1Password’s encryption and cryptography is top of the line and always updating so hackers can’t access the information in your 1Password tool even if they somehow obtained remote access to 1Password. This is because the Master Password, a Secret Key (stored locally on devices), and the copy of the encrypted data is required to unencrypt the data.
Life with 1Password
While there’s a bit of a ramp-up period when using any password manager, once you get used to it, you’ll find that using 1Password makes browsing the internet much easier and safer.
On desktops, think of 1Password as a cross between an extremely secure file folder and a password generator. For existing accounts, such as your email, bank, and social media, you can create new items in a designated vault and store the existing log-in information and password. From there, you can use 1Password to copy passwords and enter them as you need them.
For any new accounts, such as an app, dating site, or retailer, you can add a new item to a vault and you can generate a new long and strong password for it. That password is then saved to 1Password, ready for you to use whenever it’s needed. Because 1Password stores it, you don’t have to worry about memorizing it.
Note that 1Password doesn’t show passwords by default (and lets you copy them without showing them) but it gives you the option to see the password if you wanted to. This is just an extra layer of security in the rare chance that some hacker or malware has some screen capture technology installed on your computer.
On mobile devices
The mobile app works similarly to the desktop version but with additional convenience. If you give the app permission, 1Password will detect when you use a password and asks if you want to save it with 1Password. It will also detect when you need to create a password and asks to generate one for you. In all these instances, the next time you need to use the password, 1Password will fill it out for you whether you’re on an app or browser. On iOS devices, there is a deep integration for iOS 12 and later devices that makes it easy to use 1Password to enter just about every password you’ll ever need.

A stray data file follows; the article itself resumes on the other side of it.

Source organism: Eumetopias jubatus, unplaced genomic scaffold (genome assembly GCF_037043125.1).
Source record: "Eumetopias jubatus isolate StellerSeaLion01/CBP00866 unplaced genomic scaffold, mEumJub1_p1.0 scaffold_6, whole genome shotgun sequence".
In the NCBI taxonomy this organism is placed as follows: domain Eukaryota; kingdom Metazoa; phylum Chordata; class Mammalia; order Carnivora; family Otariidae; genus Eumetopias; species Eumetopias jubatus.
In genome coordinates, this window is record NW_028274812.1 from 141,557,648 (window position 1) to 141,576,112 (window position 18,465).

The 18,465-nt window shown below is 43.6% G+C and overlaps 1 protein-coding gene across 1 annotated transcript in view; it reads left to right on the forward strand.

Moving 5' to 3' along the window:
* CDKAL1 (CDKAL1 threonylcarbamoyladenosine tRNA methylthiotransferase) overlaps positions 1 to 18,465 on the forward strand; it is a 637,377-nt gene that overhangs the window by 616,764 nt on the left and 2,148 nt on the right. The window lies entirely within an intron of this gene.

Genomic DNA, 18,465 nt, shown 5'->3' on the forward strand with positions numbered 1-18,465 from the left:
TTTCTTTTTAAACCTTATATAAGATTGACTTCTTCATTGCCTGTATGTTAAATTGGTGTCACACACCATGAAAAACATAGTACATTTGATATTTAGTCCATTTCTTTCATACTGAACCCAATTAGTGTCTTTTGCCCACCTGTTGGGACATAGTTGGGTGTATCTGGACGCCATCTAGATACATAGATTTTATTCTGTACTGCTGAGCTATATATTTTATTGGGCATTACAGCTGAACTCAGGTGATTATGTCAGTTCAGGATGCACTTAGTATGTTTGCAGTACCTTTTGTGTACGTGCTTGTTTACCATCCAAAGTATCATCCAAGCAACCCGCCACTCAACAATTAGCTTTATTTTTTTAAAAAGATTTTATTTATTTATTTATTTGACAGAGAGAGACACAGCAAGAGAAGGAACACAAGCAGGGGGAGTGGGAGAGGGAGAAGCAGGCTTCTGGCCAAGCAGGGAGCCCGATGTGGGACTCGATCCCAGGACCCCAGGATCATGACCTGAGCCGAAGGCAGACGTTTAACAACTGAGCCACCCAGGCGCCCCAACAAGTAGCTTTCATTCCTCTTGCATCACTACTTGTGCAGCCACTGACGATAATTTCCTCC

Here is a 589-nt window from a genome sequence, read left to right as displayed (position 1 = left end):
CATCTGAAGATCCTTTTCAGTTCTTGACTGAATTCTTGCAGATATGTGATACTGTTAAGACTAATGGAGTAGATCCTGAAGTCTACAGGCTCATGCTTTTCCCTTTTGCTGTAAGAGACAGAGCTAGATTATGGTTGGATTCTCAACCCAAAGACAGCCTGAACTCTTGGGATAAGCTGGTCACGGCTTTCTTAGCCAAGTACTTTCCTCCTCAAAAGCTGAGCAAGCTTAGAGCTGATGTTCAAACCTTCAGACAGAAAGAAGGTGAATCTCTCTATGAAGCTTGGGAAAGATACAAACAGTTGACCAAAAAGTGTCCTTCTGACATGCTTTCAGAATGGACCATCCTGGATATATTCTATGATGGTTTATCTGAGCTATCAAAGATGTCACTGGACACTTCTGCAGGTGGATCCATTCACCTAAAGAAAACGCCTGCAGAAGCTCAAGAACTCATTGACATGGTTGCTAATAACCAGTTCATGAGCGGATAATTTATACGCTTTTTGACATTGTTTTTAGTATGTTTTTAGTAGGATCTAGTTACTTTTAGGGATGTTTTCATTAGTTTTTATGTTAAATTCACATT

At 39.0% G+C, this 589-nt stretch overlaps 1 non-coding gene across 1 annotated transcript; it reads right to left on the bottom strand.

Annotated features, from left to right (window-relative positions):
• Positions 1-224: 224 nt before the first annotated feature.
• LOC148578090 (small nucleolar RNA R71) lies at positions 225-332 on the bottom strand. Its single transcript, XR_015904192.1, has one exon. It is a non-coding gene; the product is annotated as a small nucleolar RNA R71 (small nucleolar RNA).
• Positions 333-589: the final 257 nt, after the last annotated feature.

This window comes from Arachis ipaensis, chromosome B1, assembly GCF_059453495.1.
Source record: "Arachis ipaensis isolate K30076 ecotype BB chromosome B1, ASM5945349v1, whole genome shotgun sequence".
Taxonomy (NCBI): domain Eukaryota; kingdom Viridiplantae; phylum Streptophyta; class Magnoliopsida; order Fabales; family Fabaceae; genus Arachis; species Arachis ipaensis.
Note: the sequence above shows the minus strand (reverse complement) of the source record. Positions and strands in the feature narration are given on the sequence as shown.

This turns into a major convenience as it essentially makes logging into anything a one-click process that still providing the security a complicated password provides. The password detect feature also helps you add accounts as you normally use a device rather than having to take the time to insert all your existing accounts.
The 1Password browser extension works just like the mobile app. It will detect when you need to create a password, when you might need to save a password, and when you need to use a password. As you continue to use your browser, the extension will autofill passwords whenever you need them. For a detailed look, you can just press the 1Password extension icon and a small drop-down window comes down and shows you any associated information just like the desktop app.
The mini-version of 1Password is a version of the desktop app that functions just like the browser extension and mobile app. The mini desktop app will detect when you need to create passwords and it will create and use one for you. This will work on browsers and standalone desktop apps as well.
1Password is one of the most secure password managers there is and offers a lot of flexibility between its unlimited device support, and versions that accommodate individuals across browsers and different operating systems.
As you continue to use 1Password, you’ll find that keeping your accounts secure is easier than ever before.
In-article images from author.